The Framework of Distance Learning

Nowadays, technology occupies a central place in human activity. Some governments, decision-makers, and educational institutions treat distance learning as one of the fundamental opportunities relating to the future of societies. Indeed, various information and communication technology (ICT) tools are part of work and communication environments. Depover, Karsenti, and Komis (2006) stated that “ICT provides an opportunity to rethink and relocate, in space and time, exchanges between teachers and students, and thus promote[s] new avenues for learning or training activities” (p. 179).

During the COVID-19 pandemic, education systems in the majority of countries agreed on the importance of distance learning. However, this importance was not translated in the same way when it came to the teaching of mathematics. Moreover, any curriculum requires the development of a set of criteria and choices that justify the design and organization of the use of educational technology. The digital tool occupies a crucial place in the educational world as in other areas of human activity.

The professional adaptation of digital tools is mandatory in any training and educational practice. Technological tools play a fundamental role in the development of distance learning. The importance of this role is underlined by Sofi et al. (2017): “Mobile learning is one of the facets of the application of ICT in education. But because it relies on technology that is more affordable and easier to acquire and use yourself than the desktop computer, it requires a reconceptualization of the modalities of implementation” (p. 2).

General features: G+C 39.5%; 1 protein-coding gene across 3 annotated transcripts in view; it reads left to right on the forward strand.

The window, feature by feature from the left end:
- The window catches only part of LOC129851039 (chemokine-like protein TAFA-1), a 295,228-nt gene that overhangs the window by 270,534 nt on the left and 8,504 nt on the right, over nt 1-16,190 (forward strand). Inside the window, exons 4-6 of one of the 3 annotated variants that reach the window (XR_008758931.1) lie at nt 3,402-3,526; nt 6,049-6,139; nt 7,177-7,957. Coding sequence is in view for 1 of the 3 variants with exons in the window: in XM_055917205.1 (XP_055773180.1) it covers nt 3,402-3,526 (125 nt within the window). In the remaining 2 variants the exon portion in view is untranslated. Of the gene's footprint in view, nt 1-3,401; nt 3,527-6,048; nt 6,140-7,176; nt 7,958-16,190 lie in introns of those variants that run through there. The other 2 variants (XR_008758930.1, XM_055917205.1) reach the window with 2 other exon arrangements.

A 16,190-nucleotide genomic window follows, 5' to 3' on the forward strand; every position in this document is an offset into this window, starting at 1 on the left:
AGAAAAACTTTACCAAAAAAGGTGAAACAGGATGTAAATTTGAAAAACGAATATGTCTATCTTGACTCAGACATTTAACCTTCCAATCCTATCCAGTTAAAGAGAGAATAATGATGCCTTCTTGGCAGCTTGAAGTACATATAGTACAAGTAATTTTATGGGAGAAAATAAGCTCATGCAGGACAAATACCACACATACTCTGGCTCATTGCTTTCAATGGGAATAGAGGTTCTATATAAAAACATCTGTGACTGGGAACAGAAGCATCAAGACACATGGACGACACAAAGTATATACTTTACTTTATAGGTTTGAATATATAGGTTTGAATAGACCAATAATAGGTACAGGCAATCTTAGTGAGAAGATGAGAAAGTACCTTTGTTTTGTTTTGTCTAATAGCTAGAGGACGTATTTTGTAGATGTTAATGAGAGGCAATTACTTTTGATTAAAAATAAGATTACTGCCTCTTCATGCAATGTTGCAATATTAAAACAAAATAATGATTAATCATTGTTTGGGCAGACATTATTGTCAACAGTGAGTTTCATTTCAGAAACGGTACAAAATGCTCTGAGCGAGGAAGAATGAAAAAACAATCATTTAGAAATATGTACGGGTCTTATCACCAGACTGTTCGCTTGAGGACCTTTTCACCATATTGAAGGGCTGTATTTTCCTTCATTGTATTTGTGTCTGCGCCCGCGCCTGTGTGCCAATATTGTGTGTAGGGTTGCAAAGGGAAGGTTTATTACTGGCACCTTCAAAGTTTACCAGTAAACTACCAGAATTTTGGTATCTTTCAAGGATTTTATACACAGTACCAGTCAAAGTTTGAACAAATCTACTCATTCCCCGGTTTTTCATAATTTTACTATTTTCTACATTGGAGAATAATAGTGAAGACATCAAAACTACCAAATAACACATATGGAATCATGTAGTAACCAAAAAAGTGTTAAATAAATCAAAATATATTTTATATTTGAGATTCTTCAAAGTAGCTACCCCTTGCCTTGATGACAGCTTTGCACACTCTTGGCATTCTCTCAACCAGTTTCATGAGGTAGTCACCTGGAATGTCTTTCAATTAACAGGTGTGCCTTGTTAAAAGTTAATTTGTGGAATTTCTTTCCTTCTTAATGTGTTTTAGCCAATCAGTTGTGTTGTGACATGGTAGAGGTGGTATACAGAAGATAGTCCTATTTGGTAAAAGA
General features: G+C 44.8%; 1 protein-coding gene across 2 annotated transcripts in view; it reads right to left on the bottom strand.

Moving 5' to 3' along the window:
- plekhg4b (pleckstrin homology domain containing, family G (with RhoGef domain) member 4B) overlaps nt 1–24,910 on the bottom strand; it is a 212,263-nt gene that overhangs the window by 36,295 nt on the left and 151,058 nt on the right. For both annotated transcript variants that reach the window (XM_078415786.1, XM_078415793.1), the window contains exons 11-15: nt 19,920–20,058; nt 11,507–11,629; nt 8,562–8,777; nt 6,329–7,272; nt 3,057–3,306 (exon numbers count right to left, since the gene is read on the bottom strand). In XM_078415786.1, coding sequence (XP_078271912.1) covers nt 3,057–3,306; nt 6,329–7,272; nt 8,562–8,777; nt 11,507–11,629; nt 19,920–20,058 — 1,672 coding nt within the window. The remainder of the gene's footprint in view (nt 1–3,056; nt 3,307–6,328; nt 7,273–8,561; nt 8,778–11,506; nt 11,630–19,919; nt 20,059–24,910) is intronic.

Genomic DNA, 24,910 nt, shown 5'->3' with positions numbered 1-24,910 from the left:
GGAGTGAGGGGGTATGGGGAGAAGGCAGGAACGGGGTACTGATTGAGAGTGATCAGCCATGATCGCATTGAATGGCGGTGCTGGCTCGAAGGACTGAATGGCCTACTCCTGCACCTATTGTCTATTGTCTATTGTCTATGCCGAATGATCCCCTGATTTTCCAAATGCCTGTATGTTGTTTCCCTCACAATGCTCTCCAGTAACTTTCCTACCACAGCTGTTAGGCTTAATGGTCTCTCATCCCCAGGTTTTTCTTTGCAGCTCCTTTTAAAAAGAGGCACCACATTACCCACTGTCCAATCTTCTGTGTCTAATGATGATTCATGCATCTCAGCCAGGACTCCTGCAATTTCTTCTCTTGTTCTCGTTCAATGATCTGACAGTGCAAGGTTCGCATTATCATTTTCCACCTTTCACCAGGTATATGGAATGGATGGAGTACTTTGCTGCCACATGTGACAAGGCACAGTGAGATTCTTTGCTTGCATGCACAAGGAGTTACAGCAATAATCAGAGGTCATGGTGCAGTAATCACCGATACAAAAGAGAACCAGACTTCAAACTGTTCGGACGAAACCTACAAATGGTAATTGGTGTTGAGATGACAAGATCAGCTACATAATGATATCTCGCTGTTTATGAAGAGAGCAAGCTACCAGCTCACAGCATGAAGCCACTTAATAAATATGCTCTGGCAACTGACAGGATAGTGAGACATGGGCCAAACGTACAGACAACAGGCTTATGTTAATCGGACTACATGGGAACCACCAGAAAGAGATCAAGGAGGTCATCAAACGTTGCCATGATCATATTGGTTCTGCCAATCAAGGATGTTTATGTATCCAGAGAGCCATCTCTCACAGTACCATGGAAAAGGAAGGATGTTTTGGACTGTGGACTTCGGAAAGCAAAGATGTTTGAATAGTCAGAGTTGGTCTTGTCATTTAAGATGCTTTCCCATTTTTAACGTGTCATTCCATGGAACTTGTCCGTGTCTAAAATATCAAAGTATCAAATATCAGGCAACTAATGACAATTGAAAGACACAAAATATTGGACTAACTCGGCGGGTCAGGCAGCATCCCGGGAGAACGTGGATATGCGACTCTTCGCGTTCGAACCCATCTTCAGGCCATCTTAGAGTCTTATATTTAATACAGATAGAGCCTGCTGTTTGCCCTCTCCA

Consequently, distance learning is defined through the use of mediated pedagogical communication that contains a combination of all traditional media including video cassettes, radio, and television, as well as digital media such as virtual classrooms, virtual campuses, and videoconferencing.

From these various considerations, our interest in distance learning grew, and we decided to explore the place occupied by distance teaching of mathematics in the first Moroccan educational subsystem and, in particular, the secondary college cycle and the qualifying cycle.

Research Questions

Interest in distance learning in Morocco has grown since the COVID-19 pandemic. In this context, the transition from face-to-face to distance learning was characterized by the absence of pedagogical guides and official documents to direct this mode of teaching. Since 2012, Morocco has emphasized the usefulness of integrating ICT into its education system. However, ensuring good pedagogical continuity and supporting new living and working modalities during the COVID-19 pandemic required the Moroccan education system to go a step further and examine ICTs as fundamental elements.

In view of the importance accorded to distance education in Morocco, it seemed useful to ask the following research question: How could school programs, pedagogical organization, and the performance of pupils and teachers in Morocco best address the challenges of distance teaching of mathematics?

We broke down this research question into five sub-questions, allowing consideration of several aspects of our research problem:

Theoretical Framework

Distance learning is an expression that is part of the vocabulary of expertise, so it is often complicated to study. Indeed, this expression is associated with a specific field of practice that involves the implementation of specific knowledge and concepts.

The development of learning models for each educational system is based on the implementation of different contexts of this system at political, institutional, technological, and linguistic levels. Peraya and McCluskey (1995) said that the same terms and their meanings therefore differ from one country to another and from one language to another. According to some authors, distance learning scholarship refers to Fernunterricht in Germany, open learning in England, and multimedia teaching in France.

To deal with our fundamental research question and the five sub-questions, we established two analytical strategies: conceptual and didactic.

Conceptual Analysis

This type of analysis addresses the specific framework of distance education compared to face-to-face teaching (traditional teaching), through an analysis of the conceptual organization and, thus, the role played by the media and new technologies for this mode of education.